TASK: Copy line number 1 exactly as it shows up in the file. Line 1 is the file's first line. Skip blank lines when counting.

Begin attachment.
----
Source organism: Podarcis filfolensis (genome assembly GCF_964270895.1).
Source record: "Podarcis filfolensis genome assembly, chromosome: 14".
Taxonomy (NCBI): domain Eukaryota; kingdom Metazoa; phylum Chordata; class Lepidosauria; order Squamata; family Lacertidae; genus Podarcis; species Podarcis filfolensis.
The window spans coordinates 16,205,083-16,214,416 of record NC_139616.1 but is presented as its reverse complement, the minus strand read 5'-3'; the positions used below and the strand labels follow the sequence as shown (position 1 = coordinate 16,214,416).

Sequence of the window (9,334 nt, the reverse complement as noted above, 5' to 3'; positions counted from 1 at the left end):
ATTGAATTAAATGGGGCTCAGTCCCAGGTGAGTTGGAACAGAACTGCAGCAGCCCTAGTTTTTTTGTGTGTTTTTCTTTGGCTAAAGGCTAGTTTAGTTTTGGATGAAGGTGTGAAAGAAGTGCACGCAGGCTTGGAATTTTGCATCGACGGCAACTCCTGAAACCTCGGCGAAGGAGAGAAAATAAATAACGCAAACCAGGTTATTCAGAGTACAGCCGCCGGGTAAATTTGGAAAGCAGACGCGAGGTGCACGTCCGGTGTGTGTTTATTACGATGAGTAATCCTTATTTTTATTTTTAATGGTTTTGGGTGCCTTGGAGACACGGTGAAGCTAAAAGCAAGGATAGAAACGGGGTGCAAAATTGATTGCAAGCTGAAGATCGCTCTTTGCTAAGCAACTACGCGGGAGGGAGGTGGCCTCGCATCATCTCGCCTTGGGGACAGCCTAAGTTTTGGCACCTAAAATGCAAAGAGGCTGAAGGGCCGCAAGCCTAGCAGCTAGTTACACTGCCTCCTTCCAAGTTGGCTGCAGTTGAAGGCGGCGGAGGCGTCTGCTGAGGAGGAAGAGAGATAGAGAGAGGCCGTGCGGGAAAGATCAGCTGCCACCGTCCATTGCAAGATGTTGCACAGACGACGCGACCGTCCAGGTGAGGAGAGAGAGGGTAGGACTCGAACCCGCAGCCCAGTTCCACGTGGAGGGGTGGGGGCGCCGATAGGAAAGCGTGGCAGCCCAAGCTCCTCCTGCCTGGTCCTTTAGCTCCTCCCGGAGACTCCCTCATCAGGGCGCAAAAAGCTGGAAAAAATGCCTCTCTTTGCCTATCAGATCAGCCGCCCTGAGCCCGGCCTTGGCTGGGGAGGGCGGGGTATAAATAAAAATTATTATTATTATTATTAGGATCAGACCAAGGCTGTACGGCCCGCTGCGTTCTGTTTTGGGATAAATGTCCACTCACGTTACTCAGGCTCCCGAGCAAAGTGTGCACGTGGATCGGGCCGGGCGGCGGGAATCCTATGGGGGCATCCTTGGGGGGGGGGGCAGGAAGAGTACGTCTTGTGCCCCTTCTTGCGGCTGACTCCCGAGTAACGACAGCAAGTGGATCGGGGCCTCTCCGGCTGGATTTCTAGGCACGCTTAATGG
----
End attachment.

Source organism: Podarcis filfolensis (genome assembly GCF_964270895.1).